New processes – ultra-thin glass

Low carbon

Most of the world’s man-made carbon emissions are released by burning fossil fuels to create electricity, heat or motion. We can help to reduce these emissions through innovations in the way we design and construct buildings

The products featured on our future materials & processes stand at Ecobuild 2017 will help to build a low carbon future through reducing weight and energy required for production. There are ensuing savings not only within the building footprint but also through transporting lighter materials to site. Some of the products also allow for curved as well as linear-based buildings, so increasing the creative pallet for carbon-neutral architecture.

Tuesday 7 March

14:30–15:30 BRE Academy, Ecobuild

Durable low carbon paving brick

Professor Eshmaiel Ganjian, University of Coventry

Professor Ganjian is a Professor of Civil Engineering Materials in the Centre for Low Impact Buildings at the University of Coventry. He has held positions in universities in the UK and abroad as well as in consultancy firms, supervising major civil engineering works for quality control of concrete and mix design. His research is focused on making use of waste products in construction as viable alternatives to environmentally harmful ones, and offering safer alternatives.

Unleashing design freedom through glass fibre reinforced concrete

Dr Marco Donà, University of Cambridge

Marco Donà is a Research Associate in the Glass & Façade Technology Research Group at the University of Cambridge. Previously he has worked as a structural engineer in several Italian engineering firms. His current research focuses on design methods and connections of a new generation of fibre reinforced polymer sandwich panel system suitable for geometrically complex building forms.

Towards carbon neutral architecture: Luminescent Solar Concentrators for building integrated photovoltaics

Mark Portnoi, UCL

Mark Portnoi is a PhD researcher in the Photonic Innovations Lab at UCL. His focus in on improving the efficiency of Luminescent Solar Concentrators. He has a background in electronic and electrical engineering.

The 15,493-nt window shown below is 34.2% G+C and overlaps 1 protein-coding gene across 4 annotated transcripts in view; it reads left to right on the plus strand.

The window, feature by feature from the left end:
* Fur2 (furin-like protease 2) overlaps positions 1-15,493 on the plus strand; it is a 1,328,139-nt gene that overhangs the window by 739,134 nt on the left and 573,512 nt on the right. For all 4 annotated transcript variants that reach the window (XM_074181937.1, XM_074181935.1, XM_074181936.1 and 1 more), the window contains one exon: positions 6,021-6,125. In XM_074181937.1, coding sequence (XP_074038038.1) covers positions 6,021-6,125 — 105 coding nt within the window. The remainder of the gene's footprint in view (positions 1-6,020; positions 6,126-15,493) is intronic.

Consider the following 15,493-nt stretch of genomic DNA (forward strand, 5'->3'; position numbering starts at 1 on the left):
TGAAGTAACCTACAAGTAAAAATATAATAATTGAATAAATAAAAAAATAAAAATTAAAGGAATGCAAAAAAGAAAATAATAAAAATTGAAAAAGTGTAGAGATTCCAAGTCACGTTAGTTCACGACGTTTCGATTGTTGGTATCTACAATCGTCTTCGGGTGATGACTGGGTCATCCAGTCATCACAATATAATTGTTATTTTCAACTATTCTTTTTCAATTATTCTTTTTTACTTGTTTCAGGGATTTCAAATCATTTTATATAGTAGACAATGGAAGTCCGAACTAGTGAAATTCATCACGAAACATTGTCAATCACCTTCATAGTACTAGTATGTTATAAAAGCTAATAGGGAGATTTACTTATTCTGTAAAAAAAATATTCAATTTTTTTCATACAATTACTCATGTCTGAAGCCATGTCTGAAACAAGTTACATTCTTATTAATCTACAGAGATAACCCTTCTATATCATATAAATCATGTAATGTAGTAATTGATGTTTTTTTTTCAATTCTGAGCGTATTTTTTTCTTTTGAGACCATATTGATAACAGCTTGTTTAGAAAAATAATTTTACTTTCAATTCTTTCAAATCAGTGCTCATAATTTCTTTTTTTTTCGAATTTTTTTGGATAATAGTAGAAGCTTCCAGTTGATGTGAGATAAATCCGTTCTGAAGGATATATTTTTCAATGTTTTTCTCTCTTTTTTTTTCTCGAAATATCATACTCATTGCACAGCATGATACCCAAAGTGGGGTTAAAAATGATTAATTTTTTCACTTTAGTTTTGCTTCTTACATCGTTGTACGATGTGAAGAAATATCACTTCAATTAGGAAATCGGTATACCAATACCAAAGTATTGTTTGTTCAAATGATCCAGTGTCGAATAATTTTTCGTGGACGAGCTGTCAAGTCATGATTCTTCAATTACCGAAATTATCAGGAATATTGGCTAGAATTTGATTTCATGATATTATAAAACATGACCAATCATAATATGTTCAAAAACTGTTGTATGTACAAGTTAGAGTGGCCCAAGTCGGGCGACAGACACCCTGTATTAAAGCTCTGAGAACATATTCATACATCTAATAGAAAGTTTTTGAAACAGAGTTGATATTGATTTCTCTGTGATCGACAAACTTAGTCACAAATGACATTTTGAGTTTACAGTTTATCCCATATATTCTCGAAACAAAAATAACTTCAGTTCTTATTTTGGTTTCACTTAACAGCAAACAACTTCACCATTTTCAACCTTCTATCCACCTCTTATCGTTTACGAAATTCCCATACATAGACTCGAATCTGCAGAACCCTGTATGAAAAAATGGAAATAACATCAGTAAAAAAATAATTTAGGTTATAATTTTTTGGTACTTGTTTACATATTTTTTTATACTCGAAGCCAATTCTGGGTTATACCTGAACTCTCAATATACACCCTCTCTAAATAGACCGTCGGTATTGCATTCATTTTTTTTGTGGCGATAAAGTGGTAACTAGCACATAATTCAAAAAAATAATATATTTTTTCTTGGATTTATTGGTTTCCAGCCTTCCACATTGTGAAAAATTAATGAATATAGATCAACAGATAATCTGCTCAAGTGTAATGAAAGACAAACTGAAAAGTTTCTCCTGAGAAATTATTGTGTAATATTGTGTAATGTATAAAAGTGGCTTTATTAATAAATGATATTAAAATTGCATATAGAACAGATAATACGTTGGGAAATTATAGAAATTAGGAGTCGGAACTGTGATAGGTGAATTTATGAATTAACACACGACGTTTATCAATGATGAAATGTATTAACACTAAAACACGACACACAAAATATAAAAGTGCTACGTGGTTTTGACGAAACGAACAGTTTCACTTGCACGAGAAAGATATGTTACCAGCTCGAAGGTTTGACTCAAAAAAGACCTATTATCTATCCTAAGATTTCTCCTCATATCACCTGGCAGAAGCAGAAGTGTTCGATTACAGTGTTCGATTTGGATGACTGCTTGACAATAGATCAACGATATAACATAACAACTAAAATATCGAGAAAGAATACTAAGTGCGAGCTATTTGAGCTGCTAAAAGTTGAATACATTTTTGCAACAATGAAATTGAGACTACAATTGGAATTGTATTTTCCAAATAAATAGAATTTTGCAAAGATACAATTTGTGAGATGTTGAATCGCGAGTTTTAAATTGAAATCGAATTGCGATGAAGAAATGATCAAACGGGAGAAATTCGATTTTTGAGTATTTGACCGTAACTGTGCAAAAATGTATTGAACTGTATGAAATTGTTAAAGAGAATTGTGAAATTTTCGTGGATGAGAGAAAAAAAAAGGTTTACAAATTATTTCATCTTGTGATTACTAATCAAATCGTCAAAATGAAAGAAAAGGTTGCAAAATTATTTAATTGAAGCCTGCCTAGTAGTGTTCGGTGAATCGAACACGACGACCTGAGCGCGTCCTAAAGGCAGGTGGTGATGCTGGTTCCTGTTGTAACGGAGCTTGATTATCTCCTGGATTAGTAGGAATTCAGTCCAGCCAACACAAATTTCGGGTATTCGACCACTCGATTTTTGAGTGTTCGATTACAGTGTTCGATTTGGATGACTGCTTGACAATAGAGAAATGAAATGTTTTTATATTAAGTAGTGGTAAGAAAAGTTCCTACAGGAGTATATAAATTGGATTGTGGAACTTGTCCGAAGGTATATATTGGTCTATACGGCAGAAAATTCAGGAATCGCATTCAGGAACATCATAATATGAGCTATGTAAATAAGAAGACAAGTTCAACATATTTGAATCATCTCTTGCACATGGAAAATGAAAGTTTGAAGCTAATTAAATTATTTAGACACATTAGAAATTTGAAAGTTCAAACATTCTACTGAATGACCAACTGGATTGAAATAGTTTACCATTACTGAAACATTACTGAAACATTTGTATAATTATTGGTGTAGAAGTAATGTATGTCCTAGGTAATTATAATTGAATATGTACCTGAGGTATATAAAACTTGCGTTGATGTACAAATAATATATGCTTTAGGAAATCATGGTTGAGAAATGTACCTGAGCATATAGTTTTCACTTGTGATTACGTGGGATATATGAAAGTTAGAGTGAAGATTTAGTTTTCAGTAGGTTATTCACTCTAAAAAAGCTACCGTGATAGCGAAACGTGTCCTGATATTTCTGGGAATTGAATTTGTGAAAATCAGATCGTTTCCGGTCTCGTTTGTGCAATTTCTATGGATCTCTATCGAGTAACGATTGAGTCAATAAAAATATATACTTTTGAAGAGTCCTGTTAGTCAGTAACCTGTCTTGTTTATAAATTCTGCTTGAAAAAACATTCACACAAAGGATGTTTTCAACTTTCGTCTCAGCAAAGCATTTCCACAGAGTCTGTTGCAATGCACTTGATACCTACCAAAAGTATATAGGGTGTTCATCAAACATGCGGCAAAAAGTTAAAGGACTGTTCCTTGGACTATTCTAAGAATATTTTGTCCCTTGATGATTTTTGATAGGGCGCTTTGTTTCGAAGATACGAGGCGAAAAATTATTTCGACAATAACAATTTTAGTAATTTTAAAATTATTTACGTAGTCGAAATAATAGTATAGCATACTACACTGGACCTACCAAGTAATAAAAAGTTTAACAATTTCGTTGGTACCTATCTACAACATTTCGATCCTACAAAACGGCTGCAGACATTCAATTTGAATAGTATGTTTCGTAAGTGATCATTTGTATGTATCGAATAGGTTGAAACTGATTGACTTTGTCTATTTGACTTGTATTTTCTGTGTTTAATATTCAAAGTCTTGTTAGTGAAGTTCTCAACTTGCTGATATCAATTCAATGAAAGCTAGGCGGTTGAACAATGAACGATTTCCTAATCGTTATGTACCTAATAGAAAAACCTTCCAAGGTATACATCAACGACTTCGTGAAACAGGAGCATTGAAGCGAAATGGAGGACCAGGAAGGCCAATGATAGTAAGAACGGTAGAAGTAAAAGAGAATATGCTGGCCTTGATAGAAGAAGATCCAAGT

Light-weight sandwich panel façade solutions for complex building geometries

Dr Marco Donà, University of Cambridge

Marco Donà is a Research Associate in the Glass & Façade Technology Research Group at the University of Cambridge. Previously he has worked as a structural engineer in several Italian engineering firms. His current research focuses on design methods and connections of a new generation of fibre reinforced polymer sandwich panel system suitable for geometrically complex building forms.

Curved toughened glass facades

Kyriaki Corinna Datsiou, University of Cambridge

Kyriaki Datsiou is a PhD student in the Glass & Façade Technology Research Group at the University of Cambridge. She has a civil and structural engineering background and worked in a building materials laboratory at the Aristotle University of Thessaloniki. Her research focus is on stressed-skin glass structures.

Demand Side Management and its effect on buildings, energy bills and the electricity network

Dr Laura Daniels, University of Reading

Laura Daniels is an Energy and Utilities Consultant at IBM, who recently completed her EngD at the Systems Engineering Energy Lab at the University of Reading. The focus of her doctorate was on demand-side management and providing ancillary energy services to the National Grid. She explored the impact that the evolving demand-side management field has on a range of stakeholders, and took a long-term look at the embodied carbon associated with the electricity network. She has a background in renewable energy and has had work placements with National Grid and Western United Mines.